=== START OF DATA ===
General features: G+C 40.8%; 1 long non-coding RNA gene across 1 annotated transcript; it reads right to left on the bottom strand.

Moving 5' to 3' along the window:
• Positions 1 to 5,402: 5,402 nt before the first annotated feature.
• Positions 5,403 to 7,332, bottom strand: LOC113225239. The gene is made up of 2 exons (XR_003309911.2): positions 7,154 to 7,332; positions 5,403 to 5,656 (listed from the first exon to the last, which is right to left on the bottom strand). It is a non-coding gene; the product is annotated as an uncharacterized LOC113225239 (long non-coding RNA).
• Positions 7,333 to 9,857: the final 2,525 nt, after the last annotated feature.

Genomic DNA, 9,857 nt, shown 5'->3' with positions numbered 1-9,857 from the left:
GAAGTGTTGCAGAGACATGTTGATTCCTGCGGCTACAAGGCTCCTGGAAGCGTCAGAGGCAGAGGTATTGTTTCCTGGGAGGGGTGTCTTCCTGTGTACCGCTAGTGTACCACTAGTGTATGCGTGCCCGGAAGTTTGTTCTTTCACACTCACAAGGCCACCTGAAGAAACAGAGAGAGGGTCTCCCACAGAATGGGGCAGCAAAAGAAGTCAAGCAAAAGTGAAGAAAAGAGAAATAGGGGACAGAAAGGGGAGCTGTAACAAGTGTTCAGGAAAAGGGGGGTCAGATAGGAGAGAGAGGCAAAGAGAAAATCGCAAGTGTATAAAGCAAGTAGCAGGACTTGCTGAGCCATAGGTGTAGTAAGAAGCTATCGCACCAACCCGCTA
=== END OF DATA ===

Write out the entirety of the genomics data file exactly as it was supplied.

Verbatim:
General features: G+C 40.8%; 1 long non-coding RNA gene across 1 annotated transcript; it reads right to left on the bottom strand.

Moving 5' to 3' along the window:
• Positions 1 to 5,402: 5,402 nt before the first annotated feature.
• Positions 5,403 to 7,332, bottom strand: LOC113225239. The gene is made up of 2 exons (XR_003309911.2): positions 7,154 to 7,332; positions 5,403 to 5,656 (listed from the first exon to the last, which is right to left on the bottom strand). It is a non-coding gene; the product is annotated as an uncharacterized LOC113225239 (long non-coding RNA).
• Positions 7,333 to 9,857: the final 2,525 nt, after the last annotated feature.

Genomic DNA, 9,857 nt, shown 5'->3' with positions numbered 1-9,857 from the left:
GAAGTGTTGCAGAGACATGTTGATTCCTGCGGCTACAAGGCTCCTGGAAGCGTCAGAGGCAGAGGTATTGTTTCCTGGGAGGGGTGTCTTCCTGTGTACCGCTAGTGTACCACTAGTGTATGCGTGCCCGGAAGTTTGTTCTTTCACACTCACAAGGCCACCTGAAGAAACAGAGAGAGGGTCTCCCACAGAATGGGGCAGCAAAAGAAGTCAAGCAAAAGTGAAGAAAAGAGAAATAGGGGACAGAAAGGGGAGCTGTAACAAGTGTTCAGGAAAAGGGGGGTCAGATAGGAGAGAGAGGCAAAGAGAAAATCGCAAGTGTATAAAGCAAGTAGCAGGACTTGCTGAGCCATAGGTGTAGTAAGAAGCTATCGCACCAACCCGCTA